Undergraduate Library Research Award (ULRA): 2017 ULRA Winners
Faculty Mentor: Dr. Seth Wood
Project Title: Oh, the Humanities! Ending the Civil War between Art and Science
Project Abstract:In recent years, we have seen a drastic decline in the funding provided to humanities and arts across every level of education. This is due to a cultural misunderstanding and under-representation of them. In addition to this, the apparent economic advantages of STEM careers cause both students and educators to put excessive emphasis on those instead. Many educators have understood and stated the danger that this puts our society in, but they do so while simultaneously arguing against the support of STEM fields. Unfortunately, this give-take solution is not a solution at all, but will only serve to exacerbate the problem. Science and the humanities are not so diametrically opposed as many might think; rather, they are as intimately connected as two sides of the same coin. This must guide our solution to recent budget cuts. We must rescue the arts and humanities without harming the sciences. The most straight-forward way to do this is to use their intimate connection in the way they are taught, integrating them into the same subject material. After all, what better way could there be to explain the abstract concepts of the sciences than using physical examples in the humanities and arts?
Faculty Mentor: Dr. Jason DeFreitas
Project Title: The Reactive Leg Drop: A Simple and Novel Sensory-Motor Assessment to Predict Fall Risk in Older Individuals
Project Abstract: There are many tests that examine older adults’ functional ability. Most of them focus on the motor skills involved in falls, but very few assess the integration of sensory and motor systems. The purpose of this study is to determine the efficacy of the reactive leg drop for evaluating sensory and motor function in younger women (YW) and older women (OW). Fourteen YW (mean ± SD: 20.9 ± 1.3 yrs) and ten OW (mean ± SD: 75.9 ± 3.9 yrs) participated in this study. Participants were first familiarized with each assessment. The participants then completed four conditions for the balance assessment which assessed sway index and four conditions for the reactive leg drop that examined knee joint angle. There was no significant difference between sway index for younger and older women for the EOFS and ECFS balance assessments. Older women had a significantly greater knee joint angle in EC_JEN. The correlation between knee joint angle and ECFS was only significant in older women with R2=0.82143. The knee joint angle had a strong significant relationship with sway index in the OW, but not YW, indicating that the reactive leg drop was very reliable.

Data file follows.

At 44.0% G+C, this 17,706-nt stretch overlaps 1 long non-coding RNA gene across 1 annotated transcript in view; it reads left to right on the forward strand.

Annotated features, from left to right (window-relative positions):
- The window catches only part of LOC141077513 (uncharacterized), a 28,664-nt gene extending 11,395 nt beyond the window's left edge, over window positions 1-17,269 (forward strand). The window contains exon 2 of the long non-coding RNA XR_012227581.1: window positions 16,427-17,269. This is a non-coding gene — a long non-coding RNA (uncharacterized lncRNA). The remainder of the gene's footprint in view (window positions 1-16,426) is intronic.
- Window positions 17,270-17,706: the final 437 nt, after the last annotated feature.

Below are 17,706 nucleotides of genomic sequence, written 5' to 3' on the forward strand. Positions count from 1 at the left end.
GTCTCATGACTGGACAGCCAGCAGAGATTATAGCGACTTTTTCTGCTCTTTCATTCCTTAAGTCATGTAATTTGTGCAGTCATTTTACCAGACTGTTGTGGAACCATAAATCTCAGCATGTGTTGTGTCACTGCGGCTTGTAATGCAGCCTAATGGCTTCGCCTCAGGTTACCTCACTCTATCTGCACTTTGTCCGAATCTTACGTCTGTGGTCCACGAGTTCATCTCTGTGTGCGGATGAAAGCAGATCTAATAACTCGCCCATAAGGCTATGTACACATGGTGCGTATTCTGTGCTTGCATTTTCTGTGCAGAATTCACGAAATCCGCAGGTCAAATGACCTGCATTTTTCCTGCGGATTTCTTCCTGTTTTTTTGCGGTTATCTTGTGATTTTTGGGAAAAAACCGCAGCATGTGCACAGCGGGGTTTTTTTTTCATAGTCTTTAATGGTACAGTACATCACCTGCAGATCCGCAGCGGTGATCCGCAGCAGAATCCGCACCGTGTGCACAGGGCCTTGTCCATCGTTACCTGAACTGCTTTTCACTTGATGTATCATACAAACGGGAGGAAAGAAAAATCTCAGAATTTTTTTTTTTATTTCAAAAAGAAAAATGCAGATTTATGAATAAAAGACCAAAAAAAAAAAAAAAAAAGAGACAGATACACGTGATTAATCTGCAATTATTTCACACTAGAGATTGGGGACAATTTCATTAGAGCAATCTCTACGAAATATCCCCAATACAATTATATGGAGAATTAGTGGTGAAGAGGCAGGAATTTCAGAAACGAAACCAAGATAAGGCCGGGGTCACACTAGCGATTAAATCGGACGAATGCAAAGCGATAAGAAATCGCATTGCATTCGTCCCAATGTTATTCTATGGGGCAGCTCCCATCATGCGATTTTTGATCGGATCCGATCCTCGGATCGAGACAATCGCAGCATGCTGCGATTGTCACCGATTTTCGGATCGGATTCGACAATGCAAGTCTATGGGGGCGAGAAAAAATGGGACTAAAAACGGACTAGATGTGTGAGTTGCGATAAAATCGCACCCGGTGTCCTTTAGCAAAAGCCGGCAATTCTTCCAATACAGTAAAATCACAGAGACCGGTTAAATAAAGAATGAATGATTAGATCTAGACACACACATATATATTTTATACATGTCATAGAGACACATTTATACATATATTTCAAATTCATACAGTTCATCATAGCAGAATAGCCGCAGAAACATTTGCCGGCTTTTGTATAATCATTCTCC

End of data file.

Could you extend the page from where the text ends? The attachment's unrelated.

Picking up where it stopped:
Upperclassman Honorable Mention
Faculty Mentor: Dr. Shawn Wilder
Project Title: Consequences of stress for diet balancing by an insect
Project Abstract: Prey facing predation risk experience stress and have associated behavioral responses. In addition, animals possess a range of physiological adaptations for dealing with stress, many of which have important implications for net energy balance. Hence, stressful conditions may be associated with adjustments in diet and metabolic rate to ensure adequate nutrients and energy for survival and reproduction. It is unclear how pulses of predator risk affect foraging and diet balancing. To learn more, we exposed crickets to predator cues, strobe lighting, and a mock predator and measured the resulting nutrient intake and metabolic rates. We found that the crickets exposed to predator cues experienced higher feeding rates and higher protein intake, perhaps to allow for faster growth. The crickets exposed to the mock predator had lower feeding and lower carbohydrate intakes, indicating that they reduce foraging when predators are present to avoid being consumed. In addition, we found no effect of predator stressors on metabolic rate, which contradicts the understood stress paradigm. There appears to be variation in the stress responses based on the specific type of stressor and the life stage of the crickets. These results can help explain why foraging and metabolic responses to predator prey interactions different within and across species.